The TET is designed to be navigated by a GPS enabled device – either a purpose built GPS receiver such as a Garmin or a GPS enabled device such as an Android, Windows or iOS device.


There are as many opinions on what device to use as there are Adventure Riders out there so the TET is not going to point you in any one direction.

Whatever device you do use, get to know it and love it but don’t depend on it 100%. It’s a gadget and gadgets break. We suggest you carry a back up and/or good ol’ paper maps and compass. If you’re sitting by or (worst case) lying under your bike in the middle of a Finnish forest or Greek mountainscape, having an idea of where you are and how to get back to civilization and your next beer is pretty critical – not to mention giving that search team an idea of where you are.




If you have the GPX track, you don’t actually need a map but we wouldn’t advise this. All a GPX is is a georeferenced wiggly line and tells you nothing about where you are in relation to the rest of the world. A map is a must.

Many of the Linesmen have supplied links to sources of suitable paper or electronic maps. The choice is wide and you will be best placed to decide the format and scale you need.

For those using Garmin units, there is a link at the bottom of this page to a free downloadable routable map covering the whole route which we have sourced from that awesome community powered resource Open Street Maps (OSM).

The OSM map is a corridor of mapping extending tens of kilometres, sometimes more, on either side of the TET. If you want/have to detour around a section of the TET or just want to find the nearest campsite, fuel, shop or hotel, then this map will allow you to find a POI and take you there (although it can’t guarantee the cleanliness of the sheets or whether the fuel station is open!)

The map is for direct loading to the Garmin GPS unit. The file will not open in Basecamp. The only way to see the map on Basecamp is to first load it to the GPS unit then attach the GPS unit to the PC/Mac running Basecamp.

To download and use this map, these are the instructions:


For Garmin Units with Removable Memory Cards

You'll need access to a Mac or PC

Best to have access to Wifi otherwise you'll be here all night and it will butcher your mobile data allowance

Try and use a large microSD so as to deal with the map ( almost 3GB) and any tracks, ways points etc you want to log/access/use

1: Download to your computer the file “TETv1.0map.img”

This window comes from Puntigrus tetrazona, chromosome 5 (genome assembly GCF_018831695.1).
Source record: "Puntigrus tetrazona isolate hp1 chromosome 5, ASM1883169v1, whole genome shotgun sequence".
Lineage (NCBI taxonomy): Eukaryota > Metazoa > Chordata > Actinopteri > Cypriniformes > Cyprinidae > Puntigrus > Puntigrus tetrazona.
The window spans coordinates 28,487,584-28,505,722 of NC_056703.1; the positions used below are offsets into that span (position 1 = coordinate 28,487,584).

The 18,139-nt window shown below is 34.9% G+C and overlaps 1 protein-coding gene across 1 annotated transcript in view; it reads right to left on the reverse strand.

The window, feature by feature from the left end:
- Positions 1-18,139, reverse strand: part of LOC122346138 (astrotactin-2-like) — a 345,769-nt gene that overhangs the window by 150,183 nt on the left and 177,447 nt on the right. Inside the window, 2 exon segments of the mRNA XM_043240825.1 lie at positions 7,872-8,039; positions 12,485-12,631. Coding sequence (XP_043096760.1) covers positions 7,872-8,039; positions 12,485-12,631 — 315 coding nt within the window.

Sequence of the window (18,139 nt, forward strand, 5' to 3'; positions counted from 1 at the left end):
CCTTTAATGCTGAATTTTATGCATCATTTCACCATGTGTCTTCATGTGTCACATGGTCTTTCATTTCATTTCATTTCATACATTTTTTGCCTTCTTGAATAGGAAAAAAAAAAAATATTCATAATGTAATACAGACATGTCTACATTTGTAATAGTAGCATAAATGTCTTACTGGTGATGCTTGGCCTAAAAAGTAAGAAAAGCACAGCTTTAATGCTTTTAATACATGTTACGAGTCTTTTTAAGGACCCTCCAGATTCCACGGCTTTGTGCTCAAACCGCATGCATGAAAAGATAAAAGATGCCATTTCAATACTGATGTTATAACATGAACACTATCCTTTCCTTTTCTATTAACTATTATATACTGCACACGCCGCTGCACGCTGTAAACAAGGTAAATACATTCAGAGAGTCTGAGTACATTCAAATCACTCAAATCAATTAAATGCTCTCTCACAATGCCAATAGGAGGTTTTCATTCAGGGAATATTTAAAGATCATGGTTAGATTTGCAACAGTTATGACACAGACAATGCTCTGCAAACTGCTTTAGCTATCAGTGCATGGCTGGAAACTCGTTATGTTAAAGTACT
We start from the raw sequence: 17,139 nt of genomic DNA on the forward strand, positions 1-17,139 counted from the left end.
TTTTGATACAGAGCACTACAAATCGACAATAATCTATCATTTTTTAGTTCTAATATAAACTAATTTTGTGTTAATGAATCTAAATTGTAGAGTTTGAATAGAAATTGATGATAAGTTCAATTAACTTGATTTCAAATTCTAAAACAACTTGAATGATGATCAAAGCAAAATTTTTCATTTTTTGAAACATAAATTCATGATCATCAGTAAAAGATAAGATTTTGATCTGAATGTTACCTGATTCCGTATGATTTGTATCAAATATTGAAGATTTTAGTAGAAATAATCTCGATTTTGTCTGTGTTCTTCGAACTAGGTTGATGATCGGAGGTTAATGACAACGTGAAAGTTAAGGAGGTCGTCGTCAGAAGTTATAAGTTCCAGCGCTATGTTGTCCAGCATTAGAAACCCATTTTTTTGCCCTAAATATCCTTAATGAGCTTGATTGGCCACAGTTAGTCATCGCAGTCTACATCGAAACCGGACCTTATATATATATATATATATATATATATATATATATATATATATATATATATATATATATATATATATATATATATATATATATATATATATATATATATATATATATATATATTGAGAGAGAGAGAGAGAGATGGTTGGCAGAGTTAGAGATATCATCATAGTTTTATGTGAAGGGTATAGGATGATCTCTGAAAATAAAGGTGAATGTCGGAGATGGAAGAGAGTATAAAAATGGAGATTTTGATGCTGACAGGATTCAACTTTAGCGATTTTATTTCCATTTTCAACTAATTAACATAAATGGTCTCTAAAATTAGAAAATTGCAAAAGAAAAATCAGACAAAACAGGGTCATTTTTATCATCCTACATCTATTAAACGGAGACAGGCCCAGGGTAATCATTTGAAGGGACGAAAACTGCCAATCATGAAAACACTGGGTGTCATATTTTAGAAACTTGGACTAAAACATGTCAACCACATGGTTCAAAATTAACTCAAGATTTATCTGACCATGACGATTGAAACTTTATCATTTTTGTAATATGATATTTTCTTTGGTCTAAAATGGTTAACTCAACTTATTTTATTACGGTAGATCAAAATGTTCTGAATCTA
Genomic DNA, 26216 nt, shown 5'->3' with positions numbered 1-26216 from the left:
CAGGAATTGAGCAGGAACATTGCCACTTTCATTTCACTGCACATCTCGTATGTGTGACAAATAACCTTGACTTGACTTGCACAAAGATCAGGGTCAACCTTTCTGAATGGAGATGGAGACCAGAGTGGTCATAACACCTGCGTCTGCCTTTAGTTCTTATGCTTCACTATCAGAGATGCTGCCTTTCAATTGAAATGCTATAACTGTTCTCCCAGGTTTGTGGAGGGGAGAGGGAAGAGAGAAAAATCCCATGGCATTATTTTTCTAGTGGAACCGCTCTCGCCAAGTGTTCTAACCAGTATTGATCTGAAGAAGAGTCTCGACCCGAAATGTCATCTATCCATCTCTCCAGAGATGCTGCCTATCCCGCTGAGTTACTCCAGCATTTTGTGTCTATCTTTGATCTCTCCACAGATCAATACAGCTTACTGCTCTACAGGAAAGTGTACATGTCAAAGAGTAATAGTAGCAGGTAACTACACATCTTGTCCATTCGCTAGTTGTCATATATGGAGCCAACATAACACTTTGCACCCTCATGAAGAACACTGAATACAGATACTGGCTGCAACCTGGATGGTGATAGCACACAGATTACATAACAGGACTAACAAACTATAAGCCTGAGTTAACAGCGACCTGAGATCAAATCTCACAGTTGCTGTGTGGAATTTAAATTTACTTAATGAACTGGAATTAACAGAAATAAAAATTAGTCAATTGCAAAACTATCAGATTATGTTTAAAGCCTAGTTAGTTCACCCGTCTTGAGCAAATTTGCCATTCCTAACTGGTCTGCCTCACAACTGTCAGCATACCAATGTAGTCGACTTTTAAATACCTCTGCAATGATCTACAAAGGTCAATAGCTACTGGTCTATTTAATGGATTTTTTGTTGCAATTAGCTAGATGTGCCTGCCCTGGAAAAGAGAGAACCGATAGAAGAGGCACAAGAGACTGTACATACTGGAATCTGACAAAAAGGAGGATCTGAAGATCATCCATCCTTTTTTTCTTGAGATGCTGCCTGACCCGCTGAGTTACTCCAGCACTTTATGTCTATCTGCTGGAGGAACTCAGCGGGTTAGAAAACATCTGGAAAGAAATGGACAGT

2: Place microSD from Garmin gps unit in computer card reader (plugging and setting the GPS device to Mass Storage is possible but data transfer is immensely slow)

3: Open microSD on computer

4: Find the folder labelled Garmin and open it

5: Rename the file labelled gmapsupp.img as Originalmap.img

6: Cut and paste TETv1.0map.img into the Garmin folder on microSD

7: Rename TETv1.0map.img as gmapsupp.img

8: Eject microSD from computer

9: Place microSD back in GPS unit

10: Turn on GPS

11: TET mapping should now be visible on screen. If not turn it on in Settings-> Maps->Select Map

If you want to use a fresh microSD, place this in computer card reader, open it, format it, create a folder entitled “Garmin” and then follow 6-11 above

No liability at all is taken for glitches/disasters that the GPS unit may experience or for the accuracy of the map.





The TET is provided in the form of GPX tracks. These are snipped into sections of 10,000 track points or less (suiting those of us who use Garmins (or at least the more modern ones!)) but downloadable as single country packs from the relevant country web page.

Getting the tracks onto your device is up to you. If you’re not au fait with the process then Mr Google is your friend as, we’re sure, will be the TET Forums.

Once out on the TET, don’t treat the GPX as gospel.

If it looks like the TET GPX goes through someone’s garden but there’s a road round the edge, use the road! As you’ll know GPXs don’t detail every tiny twist and turn, use your common sense - follow the trail you see on the ground in front of your wheels.

If there’s a sign or barrier in front of you banning entry then don’t insist on the GPX being right but respect the sign/gate. Log it to send to us later - after you’ve found an alternative route.